Getting Your Home Office Setup Off the Ground

An increasing number of workers in the United States are telecommuting, ranging from those who are self-employed entrepreneurs to those employed by companies that permit, endorse, or even require telecommuting.

Telecommuting advantages are numerous. Remote workers don’t have a long commute to the office (no commute at all, actually), which allows them to get to work quickly and easily. When they arrive, they won’t get distracted by water cooler gossip, and they can work with the sniffles without infecting anyone else. Because they don’t need to drive to work, they use less gas, which helps the environment and is a money saver.

This arrangement can work well across generations. Millennials have been called the driving force behind telecommuting, but it’s an ideal arrangement for older workers who need more flexibility in their schedules but aren’t yet ready to retire.

Overall, remote workers can focus on the job at hand in a quiet space, set up in a way that allows them to be as productive as possible.

Simple Home Office Room Ideas

Here’s the beauty of telecommuting: home office organization can be arranged according to your needs and preferences. While your coworkers have to deal with the noisy plight of open-office floor plans, you have the flexibility to organize your home workspace in a way that suits you.

Start by choosing the best room in your home for your office. Options range from transforming a spare bedroom to using a section of the basement—some even construct a separate outbuilding. What about an attic remodel to create private office space that’s separate from the rest of your house? You can even add your own office bathroom.

After you’ve decided where you’ll put your office, determine the big-picture layout. You’ll want to include a desk, for sure. How about a couch? A physical board where you can post calendars and documents? Built-in cabinets? If you will regularly (or even occasionally) have clients come to your home office, where will they sit? What will make them feel comfortable?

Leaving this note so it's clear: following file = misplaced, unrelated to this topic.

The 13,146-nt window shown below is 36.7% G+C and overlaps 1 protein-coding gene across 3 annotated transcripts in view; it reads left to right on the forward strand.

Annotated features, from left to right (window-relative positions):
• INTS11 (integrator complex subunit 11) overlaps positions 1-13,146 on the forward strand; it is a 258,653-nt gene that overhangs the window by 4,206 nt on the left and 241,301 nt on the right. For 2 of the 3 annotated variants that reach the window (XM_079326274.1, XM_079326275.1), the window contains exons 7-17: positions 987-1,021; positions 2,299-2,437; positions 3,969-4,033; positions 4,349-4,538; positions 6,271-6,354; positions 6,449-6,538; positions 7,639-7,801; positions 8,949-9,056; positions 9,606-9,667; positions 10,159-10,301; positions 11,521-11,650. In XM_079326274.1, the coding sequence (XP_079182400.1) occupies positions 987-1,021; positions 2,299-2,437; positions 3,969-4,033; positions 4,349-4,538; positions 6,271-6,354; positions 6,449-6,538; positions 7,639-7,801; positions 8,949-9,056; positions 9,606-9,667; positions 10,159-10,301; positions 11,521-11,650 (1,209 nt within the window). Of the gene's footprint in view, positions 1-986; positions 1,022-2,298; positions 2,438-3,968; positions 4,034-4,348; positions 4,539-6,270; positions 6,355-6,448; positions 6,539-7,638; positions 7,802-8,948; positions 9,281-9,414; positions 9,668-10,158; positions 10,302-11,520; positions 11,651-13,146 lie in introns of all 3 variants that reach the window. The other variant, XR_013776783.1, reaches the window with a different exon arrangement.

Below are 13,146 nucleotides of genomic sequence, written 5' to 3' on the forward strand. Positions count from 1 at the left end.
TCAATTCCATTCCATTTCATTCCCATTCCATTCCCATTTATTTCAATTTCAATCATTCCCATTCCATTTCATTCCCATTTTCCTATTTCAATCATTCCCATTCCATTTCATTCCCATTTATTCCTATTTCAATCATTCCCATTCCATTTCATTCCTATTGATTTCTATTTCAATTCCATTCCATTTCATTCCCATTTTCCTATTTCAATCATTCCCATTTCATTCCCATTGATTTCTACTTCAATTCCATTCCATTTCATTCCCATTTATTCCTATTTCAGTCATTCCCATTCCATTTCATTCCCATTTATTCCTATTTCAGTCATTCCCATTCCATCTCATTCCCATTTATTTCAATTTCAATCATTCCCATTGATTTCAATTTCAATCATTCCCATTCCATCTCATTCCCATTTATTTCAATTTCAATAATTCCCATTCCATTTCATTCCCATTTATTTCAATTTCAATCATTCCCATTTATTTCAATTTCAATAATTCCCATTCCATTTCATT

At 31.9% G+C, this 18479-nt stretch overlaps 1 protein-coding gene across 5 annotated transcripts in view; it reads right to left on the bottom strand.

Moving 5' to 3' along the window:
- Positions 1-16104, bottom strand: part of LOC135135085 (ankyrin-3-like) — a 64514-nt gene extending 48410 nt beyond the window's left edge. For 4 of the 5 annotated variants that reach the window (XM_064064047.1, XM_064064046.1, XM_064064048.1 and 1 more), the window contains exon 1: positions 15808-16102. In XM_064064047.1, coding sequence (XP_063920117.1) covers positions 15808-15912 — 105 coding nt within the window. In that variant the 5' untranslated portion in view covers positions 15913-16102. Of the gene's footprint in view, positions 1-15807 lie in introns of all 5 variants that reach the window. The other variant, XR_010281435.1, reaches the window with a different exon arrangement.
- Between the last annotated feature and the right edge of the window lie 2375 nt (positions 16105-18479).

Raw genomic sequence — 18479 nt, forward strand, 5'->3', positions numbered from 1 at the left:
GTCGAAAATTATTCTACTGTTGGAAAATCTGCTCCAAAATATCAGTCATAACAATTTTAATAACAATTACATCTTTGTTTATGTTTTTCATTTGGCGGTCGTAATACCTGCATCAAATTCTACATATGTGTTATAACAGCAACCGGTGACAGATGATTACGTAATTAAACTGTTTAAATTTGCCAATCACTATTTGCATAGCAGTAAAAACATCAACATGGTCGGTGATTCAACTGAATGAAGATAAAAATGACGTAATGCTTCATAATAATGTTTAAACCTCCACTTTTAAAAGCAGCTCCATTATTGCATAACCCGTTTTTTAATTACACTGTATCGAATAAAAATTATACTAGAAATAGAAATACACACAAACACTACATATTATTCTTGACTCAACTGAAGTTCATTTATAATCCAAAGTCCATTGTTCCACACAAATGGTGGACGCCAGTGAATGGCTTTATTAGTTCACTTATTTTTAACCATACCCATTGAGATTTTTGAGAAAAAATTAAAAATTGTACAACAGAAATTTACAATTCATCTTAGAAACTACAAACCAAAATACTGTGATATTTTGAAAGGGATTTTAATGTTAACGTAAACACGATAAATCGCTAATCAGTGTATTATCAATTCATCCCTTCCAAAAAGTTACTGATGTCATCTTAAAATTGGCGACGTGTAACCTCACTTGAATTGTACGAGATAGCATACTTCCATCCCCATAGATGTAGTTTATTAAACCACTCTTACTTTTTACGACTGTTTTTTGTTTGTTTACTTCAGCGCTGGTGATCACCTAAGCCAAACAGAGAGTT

Strategically determine how and where to place lighting. “Poor lighting,” notes an article in The Spruce , “can reduce your energy, dampen morale, produce eyestrain and headaches, and ultimately impair your ability to work effectively.” This isn’t an area where it makes sense to skimp, so ensure you’re getting enough light in a way that doesn’t produce glare. The article notes how natural light adds unique benefits. How would adding extra windows—or even a skylight—transform your home office?

Heating and cooling is crucial, because you need to be comfortable to work at your best. And again, if you will be seeing clients there, even sporadically, appropriate heating and cooling is doubly important.

Since you’re going to be spending a good portion of your day in your office, you’ll want to make it look attractive. Should you wallpaper? Or paint and add eye-catching borders? Install plush carpeting or hardwood flooring? Add hardwood cabinets that are functional and beautiful? What pictures would add just the right finishing touches?

Making Your Home Office Comfortable